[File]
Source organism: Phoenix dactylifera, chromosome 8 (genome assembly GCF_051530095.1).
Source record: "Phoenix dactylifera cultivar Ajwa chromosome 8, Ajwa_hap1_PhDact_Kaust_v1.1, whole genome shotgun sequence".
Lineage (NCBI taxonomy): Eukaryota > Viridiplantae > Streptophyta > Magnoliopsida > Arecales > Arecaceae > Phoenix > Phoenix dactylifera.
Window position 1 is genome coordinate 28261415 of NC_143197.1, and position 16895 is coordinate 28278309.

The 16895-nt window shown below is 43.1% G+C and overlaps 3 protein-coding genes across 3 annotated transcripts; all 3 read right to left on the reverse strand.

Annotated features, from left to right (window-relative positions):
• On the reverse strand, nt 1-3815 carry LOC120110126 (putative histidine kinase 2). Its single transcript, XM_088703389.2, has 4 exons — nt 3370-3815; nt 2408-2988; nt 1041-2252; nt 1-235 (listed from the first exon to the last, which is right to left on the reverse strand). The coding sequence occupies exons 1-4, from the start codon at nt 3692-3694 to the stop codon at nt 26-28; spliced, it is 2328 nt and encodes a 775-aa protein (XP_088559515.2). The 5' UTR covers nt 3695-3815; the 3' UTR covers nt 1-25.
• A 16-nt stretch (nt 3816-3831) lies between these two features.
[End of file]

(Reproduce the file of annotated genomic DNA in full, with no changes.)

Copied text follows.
Source organism: Phoenix dactylifera, chromosome 8 (genome assembly GCF_051530095.1).
Source record: "Phoenix dactylifera cultivar Ajwa chromosome 8, Ajwa_hap1_PhDact_Kaust_v1.1, whole genome shotgun sequence".
Lineage (NCBI taxonomy): Eukaryota > Viridiplantae > Streptophyta > Magnoliopsida > Arecales > Arecaceae > Phoenix > Phoenix dactylifera.
Window position 1 is genome coordinate 28261415 of NC_143197.1, and position 16895 is coordinate 28278309.

The 16895-nt window shown below is 43.1% G+C and overlaps 3 protein-coding genes across 3 annotated transcripts; all 3 read right to left on the reverse strand.

Annotated features, from left to right (window-relative positions):
• On the reverse strand, nt 1-3815 carry LOC120110126 (putative histidine kinase 2). Its single transcript, XM_088703389.2, has 4 exons — nt 3370-3815; nt 2408-2988; nt 1041-2252; nt 1-235 (listed from the first exon to the last, which is right to left on the reverse strand). The coding sequence occupies exons 1-4, from the start codon at nt 3692-3694 to the stop codon at nt 26-28; spliced, it is 2328 nt and encodes a 775-aa protein (XP_088559515.2). The 5' UTR covers nt 3695-3815; the 3' UTR covers nt 1-25.
• A 16-nt stretch (nt 3816-3831) lies between these two features.